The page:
There always seems to be the music. Whenever dictators pass away, it seems, state-controlled TV takes to the airwaves not with news reports but with music--as if a mellifluous melody could somehow soothe the anxieties of a leaderless populace, a commanderless army and a watching world. And so it was when Hafez Assad died last week. Syrian state media trumpeted classical music and koranic verses--a TV prayer vigil for the 69-year-old dictator. The cameras captured weeping members of the Syrian parliament mourning the onetime air force pilot who had taken a poor nation of 17 million and made it, well, still poor but nevertheless a pivotal player in the Middle East.
For three decades, Hafez Assad ruled Syria--and confounded the world. Six American Presidents found him frustrating, remote. The Egyptian pyramids lay to the southwest, but it was Assad who was dubbed the Sphinx. Assad remained a riddle. Austere, he neither smoked nor drank. He would summon aides at all hours to discuss an issue, then closet himself for days before abruptly announcing a decision. He never came to America; from Nixon to Clinton, they either traveled the road to Damascus or met him in neutral Geneva. They worried about elections and deadlines; a dictator, he never worried about the clock ticking. He was legendary for his marathon negotiating sessions and infuriating intransigence. But it was his actions that so befuddled American leaders. Syria helped lead the 1973 Yom Kippur War against Israel; in 1976, it marched into Lebanon and never left. Assad's Syria has been a stalwart of the State Department's terrorism list since its inception in 1979--but it was also part of the anti-Iraq coalition that fought in the Gulf War.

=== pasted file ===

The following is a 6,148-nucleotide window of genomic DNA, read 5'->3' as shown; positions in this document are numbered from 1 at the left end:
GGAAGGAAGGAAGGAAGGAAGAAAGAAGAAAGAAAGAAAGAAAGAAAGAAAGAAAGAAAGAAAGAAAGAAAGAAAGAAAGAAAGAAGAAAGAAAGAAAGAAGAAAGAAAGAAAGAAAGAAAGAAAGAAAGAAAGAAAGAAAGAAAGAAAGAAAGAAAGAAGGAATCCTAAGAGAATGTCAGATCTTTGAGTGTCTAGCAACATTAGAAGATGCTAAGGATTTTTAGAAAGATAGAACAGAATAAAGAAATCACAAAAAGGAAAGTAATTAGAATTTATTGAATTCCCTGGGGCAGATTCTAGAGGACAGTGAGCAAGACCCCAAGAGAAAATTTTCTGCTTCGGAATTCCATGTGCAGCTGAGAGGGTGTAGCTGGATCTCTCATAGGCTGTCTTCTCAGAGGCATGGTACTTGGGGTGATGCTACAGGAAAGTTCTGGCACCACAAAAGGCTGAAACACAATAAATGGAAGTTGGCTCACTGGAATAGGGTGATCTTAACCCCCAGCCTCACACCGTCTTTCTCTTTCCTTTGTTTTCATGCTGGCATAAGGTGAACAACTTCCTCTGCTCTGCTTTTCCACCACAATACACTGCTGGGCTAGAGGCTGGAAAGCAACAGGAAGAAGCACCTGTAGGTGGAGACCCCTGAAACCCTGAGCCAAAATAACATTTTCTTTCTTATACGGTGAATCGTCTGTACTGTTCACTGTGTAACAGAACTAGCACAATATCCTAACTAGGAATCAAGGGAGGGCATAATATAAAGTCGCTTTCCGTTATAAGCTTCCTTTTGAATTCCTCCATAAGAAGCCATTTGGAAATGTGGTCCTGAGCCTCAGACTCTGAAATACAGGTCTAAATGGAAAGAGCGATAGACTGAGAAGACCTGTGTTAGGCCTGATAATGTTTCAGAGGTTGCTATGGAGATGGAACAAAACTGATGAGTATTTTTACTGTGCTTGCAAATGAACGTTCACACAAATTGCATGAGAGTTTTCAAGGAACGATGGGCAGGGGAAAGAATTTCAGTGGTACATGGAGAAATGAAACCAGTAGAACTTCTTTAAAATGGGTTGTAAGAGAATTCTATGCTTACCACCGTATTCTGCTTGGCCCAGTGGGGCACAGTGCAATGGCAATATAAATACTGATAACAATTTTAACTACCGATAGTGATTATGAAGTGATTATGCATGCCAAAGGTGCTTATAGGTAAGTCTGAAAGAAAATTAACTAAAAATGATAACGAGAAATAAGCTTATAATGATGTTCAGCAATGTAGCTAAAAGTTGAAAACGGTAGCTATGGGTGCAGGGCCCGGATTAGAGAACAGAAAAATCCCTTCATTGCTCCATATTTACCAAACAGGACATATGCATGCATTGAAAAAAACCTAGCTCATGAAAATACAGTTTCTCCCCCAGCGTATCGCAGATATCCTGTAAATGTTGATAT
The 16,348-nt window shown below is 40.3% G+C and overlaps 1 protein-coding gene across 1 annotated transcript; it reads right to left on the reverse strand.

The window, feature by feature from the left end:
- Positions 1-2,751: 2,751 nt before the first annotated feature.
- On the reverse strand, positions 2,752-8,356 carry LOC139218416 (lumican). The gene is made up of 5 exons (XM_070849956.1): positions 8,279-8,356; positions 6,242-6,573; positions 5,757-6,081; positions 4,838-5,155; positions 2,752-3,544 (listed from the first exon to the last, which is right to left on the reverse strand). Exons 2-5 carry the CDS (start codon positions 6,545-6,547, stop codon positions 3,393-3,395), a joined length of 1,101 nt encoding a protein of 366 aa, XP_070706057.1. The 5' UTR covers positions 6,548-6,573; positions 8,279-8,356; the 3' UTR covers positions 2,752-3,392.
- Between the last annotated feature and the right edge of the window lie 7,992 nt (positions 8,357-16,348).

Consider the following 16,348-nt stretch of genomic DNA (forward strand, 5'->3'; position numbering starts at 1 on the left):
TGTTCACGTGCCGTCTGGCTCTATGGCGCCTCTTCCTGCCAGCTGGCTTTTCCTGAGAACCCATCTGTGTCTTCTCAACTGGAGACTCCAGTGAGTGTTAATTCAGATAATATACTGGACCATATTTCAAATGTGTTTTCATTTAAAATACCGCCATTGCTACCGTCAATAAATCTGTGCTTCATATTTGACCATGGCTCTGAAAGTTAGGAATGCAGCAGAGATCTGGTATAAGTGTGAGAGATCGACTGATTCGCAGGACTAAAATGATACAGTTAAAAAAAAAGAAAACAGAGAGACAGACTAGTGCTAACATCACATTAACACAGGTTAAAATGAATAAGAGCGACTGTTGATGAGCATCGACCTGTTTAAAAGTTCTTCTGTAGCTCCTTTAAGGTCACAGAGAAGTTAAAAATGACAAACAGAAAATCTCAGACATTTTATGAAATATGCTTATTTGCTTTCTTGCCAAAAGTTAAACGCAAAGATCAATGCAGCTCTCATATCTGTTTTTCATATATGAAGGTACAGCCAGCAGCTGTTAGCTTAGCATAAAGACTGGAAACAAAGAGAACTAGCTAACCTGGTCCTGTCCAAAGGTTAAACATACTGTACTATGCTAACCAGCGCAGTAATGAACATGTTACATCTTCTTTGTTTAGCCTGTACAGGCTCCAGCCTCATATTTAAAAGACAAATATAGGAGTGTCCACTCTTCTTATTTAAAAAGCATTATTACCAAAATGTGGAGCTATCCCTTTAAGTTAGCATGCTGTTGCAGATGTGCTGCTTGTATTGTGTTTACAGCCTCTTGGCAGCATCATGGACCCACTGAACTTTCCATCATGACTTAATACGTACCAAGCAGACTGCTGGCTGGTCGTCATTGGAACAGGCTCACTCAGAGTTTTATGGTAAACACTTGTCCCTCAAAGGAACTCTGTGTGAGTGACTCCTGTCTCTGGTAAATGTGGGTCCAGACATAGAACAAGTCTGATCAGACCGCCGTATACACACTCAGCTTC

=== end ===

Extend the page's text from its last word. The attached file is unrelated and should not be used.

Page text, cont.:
His death comes at another one of those precarious moments in the precarious Middle East. Eight months ago there were hopes--in both Washington and Jerusalem--that the end of the Clinton Administration would provide an incentive for a two-track peace deal, one that included the Palestinians and Syrians. This week Israeli and Palestinian leaders jet to Washington to resuscitate their settlement negotiations. But Assad's death seems likely to kill hopes for a fast Syrian-Israeli pact. President Clinton praised Assad for his "commitment to the path of peace." But that was an oversimplification. Assad was committed to peace--but only on his inflexible terms. He was intent on doing it his way, at his pace. White House insiders spent much of this past year privately speculating that Assad wouldn't pass up the chance to pull off a deal before Clinton left office. But in recent months he seemed willing to do just that, most notably snubbing the President during a hastily convened Geneva meeting in March. Clinton arrived at the meeting full of hope. He left--as so many negotiators have over the years--reminded that Assad's 30 years in power had made him one of the world's sharpest and most patient negotiators. Besides, American diplomats offered by way of excuse, the Syrian President was busy preparing his son Bashar to succeed him. Nobody suspected that would happen so abruptly.